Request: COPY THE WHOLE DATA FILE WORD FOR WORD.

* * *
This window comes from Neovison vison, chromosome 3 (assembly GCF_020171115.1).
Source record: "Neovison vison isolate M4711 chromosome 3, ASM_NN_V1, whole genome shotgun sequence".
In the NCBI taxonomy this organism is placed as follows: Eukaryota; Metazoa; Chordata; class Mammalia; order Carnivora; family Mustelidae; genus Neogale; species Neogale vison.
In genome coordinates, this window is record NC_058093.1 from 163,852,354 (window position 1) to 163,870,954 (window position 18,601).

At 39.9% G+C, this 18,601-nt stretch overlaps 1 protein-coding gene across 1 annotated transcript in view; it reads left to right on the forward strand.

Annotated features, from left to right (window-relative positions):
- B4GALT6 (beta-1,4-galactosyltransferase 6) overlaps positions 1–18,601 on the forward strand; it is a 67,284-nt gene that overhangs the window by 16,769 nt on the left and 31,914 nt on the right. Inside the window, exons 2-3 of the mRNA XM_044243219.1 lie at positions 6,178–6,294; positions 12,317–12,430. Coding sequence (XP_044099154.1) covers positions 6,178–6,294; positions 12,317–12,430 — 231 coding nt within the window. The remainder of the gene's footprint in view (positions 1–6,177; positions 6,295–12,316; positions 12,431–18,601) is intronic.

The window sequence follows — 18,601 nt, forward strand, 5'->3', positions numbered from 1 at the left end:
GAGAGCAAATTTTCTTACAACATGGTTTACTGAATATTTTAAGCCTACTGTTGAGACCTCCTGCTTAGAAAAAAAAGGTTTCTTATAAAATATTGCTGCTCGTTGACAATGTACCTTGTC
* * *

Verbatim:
This window comes from Neovison vison, chromosome 3 (assembly GCF_020171115.1).
Source record: "Neovison vison isolate M4711 chromosome 3, ASM_NN_V1, whole genome shotgun sequence".
In the NCBI taxonomy this organism is placed as follows: Eukaryota; Metazoa; Chordata; class Mammalia; order Carnivora; family Mustelidae; genus Neogale; species Neogale vison.
In genome coordinates, this window is record NC_058093.1 from 163,852,354 (window position 1) to 163,870,954 (window position 18,601).

At 39.9% G+C, this 18,601-nt stretch overlaps 1 protein-coding gene across 1 annotated transcript in view; it reads left to right on the forward strand.

Annotated features, from left to right (window-relative positions):
- B4GALT6 (beta-1,4-galactosyltransferase 6) overlaps positions 1–18,601 on the forward strand; it is a 67,284-nt gene that overhangs the window by 16,769 nt on the left and 31,914 nt on the right. Inside the window, exons 2-3 of the mRNA XM_044243219.1 lie at positions 6,178–6,294; positions 12,317–12,430. Coding sequence (XP_044099154.1) covers positions 6,178–6,294; positions 12,317–12,430 — 231 coding nt within the window. The remainder of the gene's footprint in view (positions 1–6,177; positions 6,295–12,316; positions 12,431–18,601) is intronic.

The window sequence follows — 18,601 nt, forward strand, 5'->3', positions numbered from 1 at the left end:
GAGAGCAAATTTTCTTACAACATGGTTTACTGAATATTTTAAGCCTACTGTTGAGACCTCCTGCTTAGAAAAAAAAGGTTTCTTATAAAATATTGCTGCTCGTTGACAATGTACCTTGTC